Archive for the ‘Asthma’ Category

Acute Relief of Exercise-Induced Bronchoconstriction by Inhaled Formoterol in Children With Persistent Asthma: ConclusionThe primary outcome parameter, FEV1 at 5 min, showed no difference between formoterol and terbutaline. At 5 min after dosing, the mean increase from each predrug baseline was 62% of the maximum increase for each drug. The median recovery times for for-moterol, terbutaline, and placebo were 5.0 min, 7.4 min, and 44 min, respectively. Similar numbers of standard dose inhalations of formoterol (4.5 ^g) and terbutaline (0.5 mg) gave less systemic activity from formoterol.
EIB is a cardinal symptom in pediatric asthma affecting social and physical development and quality of life more so than in adults. Asthma management strategies today generally recommend the use of SABAs 15 min before exercise. This may be well suited for the scheduled activities of adult life, but it is insufficient for most children. Typically, children exercise spontaneously multiple times during a day, and such repeated pretreatment is a challenge to compliance. Prolonged protection should be preferred to enhance the child’s physical activity.

Read the rest of this entry »

An unexpected result was that the drop in lung function before drug administration on the formot-erol day was statistically significantly smaller than on the placebo day with the drop on the terbutaline day in-between. Baseline antiinflammatory treatment was unchanged, and the analysis revealed no period or carryover effect, so this appears a chance finding and probably reflects the natural variation in severity of bronchial hyperresponsiveness. As a result, the outcome of the analyses of FEV1 and MMEF25-75 depended on the choice of reference point. If using baseline as reference, formoterol would be favored.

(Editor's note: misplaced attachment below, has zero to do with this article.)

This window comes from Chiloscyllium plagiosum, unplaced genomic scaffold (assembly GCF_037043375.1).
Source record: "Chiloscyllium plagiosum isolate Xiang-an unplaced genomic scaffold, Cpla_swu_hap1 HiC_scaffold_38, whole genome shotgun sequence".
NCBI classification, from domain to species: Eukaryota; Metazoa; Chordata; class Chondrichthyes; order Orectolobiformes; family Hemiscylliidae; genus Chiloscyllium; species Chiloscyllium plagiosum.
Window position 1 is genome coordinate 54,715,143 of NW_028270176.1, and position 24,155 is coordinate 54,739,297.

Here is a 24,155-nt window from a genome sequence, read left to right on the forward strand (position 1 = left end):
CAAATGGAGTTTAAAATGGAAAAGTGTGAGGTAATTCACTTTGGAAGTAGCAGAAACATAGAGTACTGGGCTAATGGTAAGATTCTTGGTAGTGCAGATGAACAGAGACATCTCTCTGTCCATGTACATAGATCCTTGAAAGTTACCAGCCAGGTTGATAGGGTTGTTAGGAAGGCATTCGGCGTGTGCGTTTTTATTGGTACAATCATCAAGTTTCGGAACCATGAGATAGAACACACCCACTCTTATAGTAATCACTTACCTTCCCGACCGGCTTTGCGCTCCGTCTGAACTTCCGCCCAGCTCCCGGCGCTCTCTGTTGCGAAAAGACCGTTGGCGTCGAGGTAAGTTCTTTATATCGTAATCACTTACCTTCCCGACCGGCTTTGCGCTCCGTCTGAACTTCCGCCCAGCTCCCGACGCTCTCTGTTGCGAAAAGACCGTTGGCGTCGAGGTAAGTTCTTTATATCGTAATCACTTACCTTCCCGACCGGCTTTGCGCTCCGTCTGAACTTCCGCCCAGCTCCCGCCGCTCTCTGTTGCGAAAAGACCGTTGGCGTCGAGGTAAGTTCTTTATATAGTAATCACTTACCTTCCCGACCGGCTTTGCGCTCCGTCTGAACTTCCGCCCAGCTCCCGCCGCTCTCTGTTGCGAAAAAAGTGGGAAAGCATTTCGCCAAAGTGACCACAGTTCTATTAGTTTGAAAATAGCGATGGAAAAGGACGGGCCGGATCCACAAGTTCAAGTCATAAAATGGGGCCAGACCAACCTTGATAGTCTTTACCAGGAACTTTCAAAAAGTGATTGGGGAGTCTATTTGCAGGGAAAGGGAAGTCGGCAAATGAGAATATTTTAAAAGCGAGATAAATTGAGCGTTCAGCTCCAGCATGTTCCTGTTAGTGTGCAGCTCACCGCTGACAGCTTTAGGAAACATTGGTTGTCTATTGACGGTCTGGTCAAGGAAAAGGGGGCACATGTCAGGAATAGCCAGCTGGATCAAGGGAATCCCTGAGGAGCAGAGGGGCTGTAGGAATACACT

Read the rest of this entry »

Acute Relief of Exercise-Induced Bronchoconstriction by Inhaled Formoterol in Children With Persistent Asthma: FEVjFEV1 before (baseline) and 5 min after (predose) exercise are shown in Table 2 together with the percentage drop between these two time points. The drop during the formoterol day (26.4%) most resembled the drop during the screening day (25.5%) but was statistically significantly smaller than during the placebo day (37.3%; p = 0.001). The drop on the terbutaline day (31.6%) was between and not statistically significantly different from either. The order in which treatment days were performed did not influence the drop in FEV1.
The time profile of mean FEV1 is shown in Figure 2. Both formoterol and terbutaline showed statistically significantly larger improvements than placebo at all time points (Table 3). No difference was found between terbutaline and formoterol for the primary outcome parameter (FEV1 at 5 min; p = 0.15), but the difference reached statistical significance in favor of terbutaline at 3 min and 10 min (both p = 0.04), The mean FEV1 at 5 min expressed as percentage of the maximum increase during the 60 min following drug administration were 62% (formoterol), 62% (terbutaline), and 24% (placebo). Source

Read the rest of this entry »

Carryover effects for predose FEV1 were investigated graphically. The baseline value of the study day and the predose value (5 min after exercise) were both used as covariates in the analysis. Time to recovery (time from drug administration until FEV1 had reached within 5% of baseline FEV1) was compared between active treatments using Wilcoxon signed rank-sum test.